Owing to the small size of the cells, cellular movements and the rapid mitotic interval, it is not easy to trace systematically the communication network in these multicellular stages. In addition, since it is probable that the various cell lines of the 32-cell embryo display graded degrees of coupling and other segregational programs have led to a heterogenous cell population, we exposed 2-cell embryos to cytochalasin B to arrest cleavage and studied junctional conductance and dye-coupling in these cleavage-arrested embryos. Shortly after cleavage arrest, LY was injected into one of the blastomeres and the embryo periodically observed at the fluorescence microscope for dyespread. In 14 experiments, spread occurred at 1.5 to 2.5 h following arrest, equivalent to the developmental age of 32- to 64-cell embryos (Fig. 1C). Junctional conductance in these cleavage-arrested embryos at this developmental time was comparable to that of the control 2-cell embryos ranging from 25.0 to 38.0 nS with a mean of 28.7±4.2nS (n=8, Fig. 3B and C).

In electron micrographs of the 2-cell, 32-cell or 2-cell cleavage-arrested embryos cytoplasmic bridges were virtually absent (Fig. 4). The intercellular spaces ranged from 5 to 50 nm and were similar in all embryonic stages studied. Gap junctions were not observed; however, desmosome-like structures were frequent. Cytochalasin B had no obvious deleterious effect on cellular morphology.

Fig. 4.

Electron micrographs of the intercellular junctions of a control 2-cell embryo (A and B), a control 32-cell embryo (C and D) and a cleavage-arrested 2-cell embryo, 2h after continuous exposure to 2μgml−1 of cytochalasin B (E and F) Note the similar morphology in all and the desmosome-like structures seen at high magnification. Cytoplasmic bridges are rare and CB does not appear to affect gross morphology. The scale in A is for A,C and E, while the scale in B is for B,D and F.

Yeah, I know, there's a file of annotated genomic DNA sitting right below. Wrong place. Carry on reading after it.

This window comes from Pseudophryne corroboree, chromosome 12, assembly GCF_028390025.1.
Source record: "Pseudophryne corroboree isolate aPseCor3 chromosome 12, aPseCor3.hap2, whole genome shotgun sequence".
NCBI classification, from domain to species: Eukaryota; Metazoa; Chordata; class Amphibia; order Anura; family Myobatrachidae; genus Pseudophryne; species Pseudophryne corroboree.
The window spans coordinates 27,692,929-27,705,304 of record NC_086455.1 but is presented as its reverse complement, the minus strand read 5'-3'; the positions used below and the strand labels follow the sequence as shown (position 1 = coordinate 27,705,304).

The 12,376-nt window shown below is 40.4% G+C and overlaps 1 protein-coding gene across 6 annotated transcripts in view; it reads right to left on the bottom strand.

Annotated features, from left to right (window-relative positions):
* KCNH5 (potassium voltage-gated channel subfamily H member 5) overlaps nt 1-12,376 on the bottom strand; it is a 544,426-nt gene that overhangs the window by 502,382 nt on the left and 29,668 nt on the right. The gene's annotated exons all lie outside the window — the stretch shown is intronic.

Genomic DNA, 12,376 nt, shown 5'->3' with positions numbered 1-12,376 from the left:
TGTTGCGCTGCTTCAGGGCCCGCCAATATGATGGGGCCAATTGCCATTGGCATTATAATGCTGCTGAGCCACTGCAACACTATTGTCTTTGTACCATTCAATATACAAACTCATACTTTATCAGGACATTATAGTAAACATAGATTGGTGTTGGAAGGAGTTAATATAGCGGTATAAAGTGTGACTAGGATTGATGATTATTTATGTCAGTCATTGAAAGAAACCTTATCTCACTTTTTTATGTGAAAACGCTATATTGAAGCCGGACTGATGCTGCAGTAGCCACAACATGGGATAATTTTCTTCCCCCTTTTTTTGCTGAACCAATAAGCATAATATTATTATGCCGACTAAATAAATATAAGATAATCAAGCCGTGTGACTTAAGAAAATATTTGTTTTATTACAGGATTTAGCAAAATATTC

Fig. 4.

Electron micrographs of the intercellular junctions of a control 2-cell embryo (A and B), a control 32-cell embryo (C and D) and a cleavage-arrested 2-cell embryo, 2h after continuous exposure to 2μgml−1 of cytochalasin B (E and F) Note the similar morphology in all and the desmosome-like structures seen at high magnification. Cytoplasmic bridges are rare and CB does not appear to affect gross morphology. The scale in A is for A,C and E, while the scale in B is for B,D and F.

In seven experiments, embryos at various stages were mechanically apposed and one cell in each embryo was voltage clamped Within 30min, junctional coupling of 3.0 to 10 0 nS was established between the embryos. In one experiment, we manually apposed a cleavage-arrested zygote and a 2-cell embryo. When the embryo reached the 8-cell stage junctional conductance was 5.4nS. Lucifer Yellow pre-injected into the zygote did not spread to the blastomeres until the embryo reached the 32-cell stage, whereafter it spread to all the blastomeres. Similar results were observed when cleavage-arrested zygotes were apposed and also with two apposed 32-cell embryos. Fig. 5 shows Gj measured across two apposed cleavage-arrested 2-cell embryos (shown in Fig. 1D), 1 h after 1st cleavage. By depolarizing one of the blastomeres in 10 mV steps from a holding potential of -60 mV, it can be seen that junctional conductance is independent of the transjunctional voltage (between embryos in this case, Fig. 5B).